# Prices of Other Goods and Demand for the Given Good. - Economics

Prices of other goods and demand for the given good.

#### Solution

Price of Other Goods and Demand for the given Good

Demand for a commodity in relation to price of the substitute good

When the price of one good falls, it becomes cheaper in relation to another good. As a result, one good is substituted for the other good such as coffee and tea. Assume tea and coffee are two substitute goods. D1 is the demand curve for the demand of tea in diagram (a).

Increase in price of substitute good:-

When the price of tea is OP1, the quantity demanded is OT1 as shown in diagram (a). If there is an increase in the price of the substitute good coffee, then the demand curve for tea shifts to the right. Now, the consumer is willing to buy P1C2 quantity of tea which is equal to OT2. Greater the purchase of a commodity at its constant price points to a situation of increase or forward shift in the demand curve. The consumer demand curve shifts from D1 to D2, consuming more of tea even when its price is constant.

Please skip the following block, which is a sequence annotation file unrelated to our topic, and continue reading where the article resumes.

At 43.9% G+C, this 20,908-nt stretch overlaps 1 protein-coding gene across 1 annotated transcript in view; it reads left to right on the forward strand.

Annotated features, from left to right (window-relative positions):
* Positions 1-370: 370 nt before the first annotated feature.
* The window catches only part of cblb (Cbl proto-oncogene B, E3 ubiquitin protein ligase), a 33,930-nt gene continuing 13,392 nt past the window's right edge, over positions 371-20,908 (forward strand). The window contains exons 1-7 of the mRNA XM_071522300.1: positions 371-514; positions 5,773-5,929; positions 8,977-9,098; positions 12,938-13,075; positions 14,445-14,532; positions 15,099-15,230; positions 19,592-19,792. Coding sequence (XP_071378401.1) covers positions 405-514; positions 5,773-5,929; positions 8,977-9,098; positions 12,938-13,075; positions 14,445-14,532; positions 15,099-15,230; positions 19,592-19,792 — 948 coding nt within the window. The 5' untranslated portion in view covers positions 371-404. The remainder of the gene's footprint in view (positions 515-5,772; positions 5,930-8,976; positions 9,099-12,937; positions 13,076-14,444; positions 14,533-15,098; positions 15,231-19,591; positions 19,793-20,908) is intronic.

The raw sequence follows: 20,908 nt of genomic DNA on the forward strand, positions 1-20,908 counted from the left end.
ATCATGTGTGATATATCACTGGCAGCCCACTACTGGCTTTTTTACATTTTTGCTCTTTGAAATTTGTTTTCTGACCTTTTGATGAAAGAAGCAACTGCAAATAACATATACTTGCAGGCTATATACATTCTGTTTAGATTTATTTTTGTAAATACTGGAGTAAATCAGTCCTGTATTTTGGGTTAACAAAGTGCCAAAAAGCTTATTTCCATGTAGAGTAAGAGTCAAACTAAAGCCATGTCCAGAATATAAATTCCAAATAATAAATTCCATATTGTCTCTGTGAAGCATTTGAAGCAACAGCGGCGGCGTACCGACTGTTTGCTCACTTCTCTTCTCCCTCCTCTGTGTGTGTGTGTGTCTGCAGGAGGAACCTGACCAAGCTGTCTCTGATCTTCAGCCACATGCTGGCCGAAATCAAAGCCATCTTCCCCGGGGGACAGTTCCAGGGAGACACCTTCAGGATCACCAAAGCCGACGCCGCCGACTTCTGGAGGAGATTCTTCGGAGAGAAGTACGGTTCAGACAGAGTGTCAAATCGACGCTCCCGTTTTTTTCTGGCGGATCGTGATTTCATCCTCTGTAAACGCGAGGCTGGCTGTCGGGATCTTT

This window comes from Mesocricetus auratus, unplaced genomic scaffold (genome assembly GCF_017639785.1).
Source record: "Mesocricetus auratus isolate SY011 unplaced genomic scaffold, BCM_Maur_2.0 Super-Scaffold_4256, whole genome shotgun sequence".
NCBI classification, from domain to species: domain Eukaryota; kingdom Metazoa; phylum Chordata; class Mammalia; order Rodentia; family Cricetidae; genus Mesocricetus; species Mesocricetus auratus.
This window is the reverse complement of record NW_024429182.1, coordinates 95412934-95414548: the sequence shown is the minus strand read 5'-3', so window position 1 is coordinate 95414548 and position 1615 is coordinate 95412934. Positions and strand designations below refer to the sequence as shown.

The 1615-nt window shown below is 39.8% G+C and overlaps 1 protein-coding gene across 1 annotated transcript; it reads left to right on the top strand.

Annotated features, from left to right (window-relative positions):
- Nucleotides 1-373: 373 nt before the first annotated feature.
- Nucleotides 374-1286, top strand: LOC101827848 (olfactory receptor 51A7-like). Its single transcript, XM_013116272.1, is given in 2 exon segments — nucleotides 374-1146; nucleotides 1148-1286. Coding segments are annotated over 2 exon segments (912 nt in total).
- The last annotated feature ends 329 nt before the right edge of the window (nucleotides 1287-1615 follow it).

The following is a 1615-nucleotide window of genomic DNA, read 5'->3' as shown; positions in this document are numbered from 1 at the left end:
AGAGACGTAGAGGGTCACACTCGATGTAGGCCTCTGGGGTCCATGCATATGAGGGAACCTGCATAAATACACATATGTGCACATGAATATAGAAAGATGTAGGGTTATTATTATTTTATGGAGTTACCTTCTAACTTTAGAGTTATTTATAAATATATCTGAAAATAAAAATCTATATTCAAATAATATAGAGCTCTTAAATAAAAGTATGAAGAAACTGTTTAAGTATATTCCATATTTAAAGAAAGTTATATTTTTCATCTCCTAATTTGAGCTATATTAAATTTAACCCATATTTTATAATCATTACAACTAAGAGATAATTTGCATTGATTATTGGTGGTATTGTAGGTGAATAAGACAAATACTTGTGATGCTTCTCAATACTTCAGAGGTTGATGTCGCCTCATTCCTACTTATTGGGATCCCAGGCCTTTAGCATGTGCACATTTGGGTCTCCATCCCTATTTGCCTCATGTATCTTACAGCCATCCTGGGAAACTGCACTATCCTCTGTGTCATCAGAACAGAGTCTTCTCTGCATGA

Decrease in price of substitute good:-

When there is a decrease in the price of the substitute good coffee, the demand curve for tea shifts to the left even when its price is constant. When the price of tea is OP1, the quantity demanded is OT1 as shown in the diagram (b). Now, the consumer is willing to buy P1C2 quantity of tea which is equal to OT2. Thus, the consumer shifts from D1 to D2, consuming less of tea even when the price of tea is constant. This is a situation of backward
shift in the demand curve.

Demand for a commodity in relation to price of the complementary good

Complementary goods are purchased jointly such as ink and ink pens.

Increase in price of complementary good:-

If there is an increase in the price of a good, then the demand for another good will decline. So the demand curve shifts parallel to the left, i.e. from D1D1 to D2D2.

Decrease in price of complementary good:-

If there is a decrease in the price of a good, then the demand for another good will increase. So the demand curve shifts parallel to the right, i.e. from D1D1 to D2D2.

Concept: Demand Curve and Its Slope
Is there an error in this question or solution?

Share